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Published December 12, 2013, 02:56 PM

2014 crop should get good start

Though late summer could turn hot and wet, the 2014 growing season should get off to a good start, an area weather expert predicted.

By: Jonathan Knutson, Agweek

GRAND FORKS, N.D. — Though late summer could turn hot and wet, the 2014 growing season should get off to a good start, an area weather expert predicted.

Leon Osborne, professor of atmospheric sciences at the University of North Dakota, spoke Dec. 12 at the annual Prairie Grains Conference in Grand Forks, N.D.

More than 600 people attended the two-day event, which began Dec. 11. The conference was sponsored by a number of North Dakota and Minnesota commodity and farm groups.

Planting conditions next spring appear promising, Osborne said.

“We are in a time frame where we’re going to see a pretty good beginning growing season,” he said.

April might be cool, but temperatures will rise in May and June. Average temperatures in the three months, on balance, will be about average, Osborne predicted.

Precipitation for the three months looks to be about normal, he said.

In July through September, above-normal temperatures and near- or above-normal precipitation is expected, Osborne said.

Osborne, in response to an audience member’s question, said “normal” is based on a 30-year average for given locations.

Jet stream, El Nino

The Upper Midwest’s 2013 weather was influenced by dual jet streams, “a rarity,” Osborne said. “Normally we just have one dominant jet stream. This year we actually had two.”

The jet stream is a current of fast-flowing air at high altitudes that plays an important role in weather formation.

The 2013 dual jet streams, “the smoking gun we’re looking at,” help explain why much of the region received heavy precipation early in the summer and relatively little precipitation late in the summer, he said.

Though dual jet streams are rare, they have a tendency to happen in pairs. If they do occur again in 2014, the area’s weather could be affected for the second straight year, Osborne said.

The region’s 2013 weather also was influenced by the absence of both La Nina and El Nino, he said.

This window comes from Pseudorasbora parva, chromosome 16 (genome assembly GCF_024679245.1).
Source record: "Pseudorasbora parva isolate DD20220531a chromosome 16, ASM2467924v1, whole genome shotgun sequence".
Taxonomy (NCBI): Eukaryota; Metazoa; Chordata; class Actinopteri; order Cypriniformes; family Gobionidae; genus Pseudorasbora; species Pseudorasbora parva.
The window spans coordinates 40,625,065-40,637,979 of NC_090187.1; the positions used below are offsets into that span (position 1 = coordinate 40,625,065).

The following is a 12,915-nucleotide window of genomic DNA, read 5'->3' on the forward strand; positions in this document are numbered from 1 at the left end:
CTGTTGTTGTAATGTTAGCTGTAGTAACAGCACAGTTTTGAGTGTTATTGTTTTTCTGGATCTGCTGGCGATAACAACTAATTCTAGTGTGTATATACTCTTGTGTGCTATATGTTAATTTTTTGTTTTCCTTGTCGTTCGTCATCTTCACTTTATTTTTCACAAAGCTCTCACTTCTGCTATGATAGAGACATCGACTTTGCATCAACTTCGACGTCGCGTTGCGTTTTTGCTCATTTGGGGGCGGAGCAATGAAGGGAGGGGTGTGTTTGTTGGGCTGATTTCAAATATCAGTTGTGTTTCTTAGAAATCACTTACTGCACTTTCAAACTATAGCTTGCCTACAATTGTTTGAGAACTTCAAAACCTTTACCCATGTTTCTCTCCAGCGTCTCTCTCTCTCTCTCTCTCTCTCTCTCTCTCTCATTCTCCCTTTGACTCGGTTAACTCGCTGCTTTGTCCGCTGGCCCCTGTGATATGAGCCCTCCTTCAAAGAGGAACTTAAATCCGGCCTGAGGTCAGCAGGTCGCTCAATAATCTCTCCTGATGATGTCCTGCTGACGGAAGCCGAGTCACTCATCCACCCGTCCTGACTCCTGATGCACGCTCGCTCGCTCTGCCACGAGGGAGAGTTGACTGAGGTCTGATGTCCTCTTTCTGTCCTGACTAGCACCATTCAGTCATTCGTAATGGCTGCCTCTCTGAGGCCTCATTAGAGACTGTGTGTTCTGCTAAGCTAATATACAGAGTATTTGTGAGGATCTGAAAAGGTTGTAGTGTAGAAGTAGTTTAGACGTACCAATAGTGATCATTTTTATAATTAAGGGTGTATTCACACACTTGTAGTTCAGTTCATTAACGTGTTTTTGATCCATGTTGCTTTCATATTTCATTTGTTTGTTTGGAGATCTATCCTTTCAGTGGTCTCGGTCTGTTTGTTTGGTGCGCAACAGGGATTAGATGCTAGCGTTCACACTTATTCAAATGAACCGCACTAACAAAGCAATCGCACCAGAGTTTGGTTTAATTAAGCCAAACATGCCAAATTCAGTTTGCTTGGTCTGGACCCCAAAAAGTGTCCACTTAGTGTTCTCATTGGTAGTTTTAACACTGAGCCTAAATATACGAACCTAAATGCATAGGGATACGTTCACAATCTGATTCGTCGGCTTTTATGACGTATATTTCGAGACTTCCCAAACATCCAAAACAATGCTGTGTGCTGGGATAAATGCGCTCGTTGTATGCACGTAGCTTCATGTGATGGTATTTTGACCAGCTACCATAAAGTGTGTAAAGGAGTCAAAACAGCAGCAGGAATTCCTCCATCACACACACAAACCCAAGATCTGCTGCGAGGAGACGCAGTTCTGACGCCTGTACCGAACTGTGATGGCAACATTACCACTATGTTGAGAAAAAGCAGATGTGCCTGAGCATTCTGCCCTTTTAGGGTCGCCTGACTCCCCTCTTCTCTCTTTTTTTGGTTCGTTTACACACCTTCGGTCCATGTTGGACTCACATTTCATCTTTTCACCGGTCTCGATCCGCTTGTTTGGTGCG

The two prominent weather phenomenons involve tropical Pacific Ocean water and have global repercussions on weather and climate.

Now, however, El Nino is beginning to develop again, which could affect the region’s temperature and moisture in 2014, Osborne said.

“There’s still uncertainty on this. But the betting line is that we will see El Nino develop as we get into the latter part of next summer and that El Nino will continue to strengthen as we get into the next fall,” he said.

“Even if start out a little bit cooler in the spring, we’ll make it up (with warmer temperatures) as we get into the August-September time period,” he said.

Development of El Nino conditions also could bring near-normal or even above-normal precipitation to a large portion of the central U.S. and into the Northern Plains, Osborne said.

Other thoughts

Osborne offered a number of other predictions and observations. They include:

•The remainder of 2013 will bring continued cold and a number of “nickel and dime snowstorms ” of no more than an inch each. One or two significant storms are possible toward the end of the month, however, and area residents should monitor travel conditions.

•The rest of the winter of 2013 and 2014 will be cold, too.

“The traditional way of thinking about these cold-air beginnings to winter is that if it’s bitter cold to start the winter, it generally stays throughout the rest of the winter.”

•Spring flooding could be a problem in the Red River Valley of western Minnesota and eastern North Dakota.

•The Southern Hemisphere, where the growing season is under way, is enjoying excellent weather overall.

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